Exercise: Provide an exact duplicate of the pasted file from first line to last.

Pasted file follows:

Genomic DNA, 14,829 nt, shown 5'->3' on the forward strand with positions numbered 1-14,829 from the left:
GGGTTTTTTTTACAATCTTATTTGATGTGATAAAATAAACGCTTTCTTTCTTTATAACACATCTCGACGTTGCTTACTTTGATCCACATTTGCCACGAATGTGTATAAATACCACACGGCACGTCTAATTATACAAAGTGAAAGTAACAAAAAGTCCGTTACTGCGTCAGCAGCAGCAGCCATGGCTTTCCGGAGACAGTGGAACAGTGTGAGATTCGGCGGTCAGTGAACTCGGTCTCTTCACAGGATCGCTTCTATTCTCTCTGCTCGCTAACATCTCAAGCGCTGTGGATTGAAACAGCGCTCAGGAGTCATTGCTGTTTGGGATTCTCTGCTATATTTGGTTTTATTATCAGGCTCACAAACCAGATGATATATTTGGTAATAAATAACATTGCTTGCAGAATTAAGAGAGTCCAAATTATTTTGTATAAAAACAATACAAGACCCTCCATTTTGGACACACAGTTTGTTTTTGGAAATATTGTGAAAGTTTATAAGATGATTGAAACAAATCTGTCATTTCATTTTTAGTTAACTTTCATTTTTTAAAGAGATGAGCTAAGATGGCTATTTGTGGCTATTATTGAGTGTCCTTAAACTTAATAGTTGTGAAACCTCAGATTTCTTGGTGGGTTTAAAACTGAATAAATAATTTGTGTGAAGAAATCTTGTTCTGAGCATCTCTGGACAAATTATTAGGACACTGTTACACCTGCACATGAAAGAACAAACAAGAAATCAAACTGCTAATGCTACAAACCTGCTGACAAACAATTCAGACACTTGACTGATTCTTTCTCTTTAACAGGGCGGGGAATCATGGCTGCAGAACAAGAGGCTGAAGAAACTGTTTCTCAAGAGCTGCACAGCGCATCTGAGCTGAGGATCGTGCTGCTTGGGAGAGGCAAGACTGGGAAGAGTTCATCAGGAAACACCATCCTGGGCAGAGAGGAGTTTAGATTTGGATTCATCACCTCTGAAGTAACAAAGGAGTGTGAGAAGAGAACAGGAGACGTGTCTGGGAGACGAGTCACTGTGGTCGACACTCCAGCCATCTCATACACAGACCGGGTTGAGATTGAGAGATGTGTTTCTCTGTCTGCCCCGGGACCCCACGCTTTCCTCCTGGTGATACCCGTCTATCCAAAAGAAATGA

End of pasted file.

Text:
Genomic DNA, 14,829 nt, shown 5'->3' on the forward strand with positions numbered 1-14,829 from the left:
GGGTTTTTTTTACAATCTTATTTGATGTGATAAAATAAACGCTTTCTTTCTTTATAACACATCTCGACGTTGCTTACTTTGATCCACATTTGCCACGAATGTGTATAAATACCACACGGCACGTCTAATTATACAAAGTGAAAGTAACAAAAAGTCCGTTACTGCGTCAGCAGCAGCAGCCATGGCTTTCCGGAGACAGTGGAACAGTGTGAGATTCGGCGGTCAGTGAACTCGGTCTCTTCACAGGATCGCTTCTATTCTCTCTGCTCGCTAACATCTCAAGCGCTGTGGATTGAAACAGCGCTCAGGAGTCATTGCTGTTTGGGATTCTCTGCTATATTTGGTTTTATTATCAGGCTCACAAACCAGATGATATATTTGGTAATAAATAACATTGCTTGCAGAATTAAGAGAGTCCAAATTATTTTGTATAAAAACAATACAAGACCCTCCATTTTGGACACACAGTTTGTTTTTGGAAATATTGTGAAAGTTTATAAGATGATTGAAACAAATCTGTCATTTCATTTTTAGTTAACTTTCATTTTTTAAAGAGATGAGCTAAGATGGCTATTTGTGGCTATTATTGAGTGTCCTTAAACTTAATAGTTGTGAAACCTCAGATTTCTTGGTGGGTTTAAAACTGAATAAATAATTTGTGTGAAGAAATCTTGTTCTGAGCATCTCTGGACAAATTATTAGGACACTGTTACACCTGCACATGAAAGAACAAACAAGAAATCAAACTGCTAATGCTACAAACCTGCTGACAAACAATTCAGACACTTGACTGATTCTTTCTCTTTAACAGGGCGGGGAATCATGGCTGCAGAACAAGAGGCTGAAGAAACTGTTTCTCAAGAGCTGCACAGCGCATCTGAGCTGAGGATCGTGCTGCTTGGGAGAGGCAAGACTGGGAAGAGTTCATCAGGAAACACCATCCTGGGCAGAGAGGAGTTTAGATTTGGATTCATCACCTCTGAAGTAACAAAGGAGTGTGAGAAGAGAACAGGAGACGTGTCTGGGAGACGAGTCACTGTGGTCGACACTCCAGCCATCTCATACACAGACCGGGTTGAGATTGAGAGATGTGTTTCTCTGTCTGCCCCGGGACCCCACGCTTTCCTCCTGGTGATACCCGTCTATCCAAAAGAAATGA